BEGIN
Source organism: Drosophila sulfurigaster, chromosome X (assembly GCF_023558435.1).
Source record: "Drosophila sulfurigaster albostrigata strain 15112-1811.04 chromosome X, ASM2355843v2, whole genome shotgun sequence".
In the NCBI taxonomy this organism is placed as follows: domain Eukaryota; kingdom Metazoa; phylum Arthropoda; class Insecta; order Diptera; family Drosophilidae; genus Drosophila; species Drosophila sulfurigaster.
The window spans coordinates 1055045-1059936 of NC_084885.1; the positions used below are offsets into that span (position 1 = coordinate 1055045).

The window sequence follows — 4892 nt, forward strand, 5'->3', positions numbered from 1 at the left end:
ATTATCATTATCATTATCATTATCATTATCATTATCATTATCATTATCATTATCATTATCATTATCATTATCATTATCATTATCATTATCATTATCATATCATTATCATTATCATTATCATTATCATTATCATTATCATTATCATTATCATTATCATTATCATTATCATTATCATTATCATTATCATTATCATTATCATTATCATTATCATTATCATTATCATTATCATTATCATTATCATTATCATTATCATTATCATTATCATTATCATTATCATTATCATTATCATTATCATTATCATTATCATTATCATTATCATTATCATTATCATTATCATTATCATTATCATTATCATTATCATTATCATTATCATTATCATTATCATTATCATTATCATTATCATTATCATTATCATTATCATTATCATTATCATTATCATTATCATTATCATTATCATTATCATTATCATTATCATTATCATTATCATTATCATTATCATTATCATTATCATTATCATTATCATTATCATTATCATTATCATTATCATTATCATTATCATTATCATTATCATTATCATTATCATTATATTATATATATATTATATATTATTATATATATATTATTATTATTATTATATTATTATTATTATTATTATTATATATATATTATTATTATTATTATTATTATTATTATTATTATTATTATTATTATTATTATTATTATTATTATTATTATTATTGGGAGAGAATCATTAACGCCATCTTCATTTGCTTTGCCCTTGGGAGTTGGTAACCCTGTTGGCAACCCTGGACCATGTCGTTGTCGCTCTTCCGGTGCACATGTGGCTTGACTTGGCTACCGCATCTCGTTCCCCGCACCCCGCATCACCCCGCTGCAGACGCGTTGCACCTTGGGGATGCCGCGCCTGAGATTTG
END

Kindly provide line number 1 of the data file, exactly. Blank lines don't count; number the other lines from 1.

Source organism: Drosophila sulfurigaster, chromosome X (assembly GCF_023558435.1).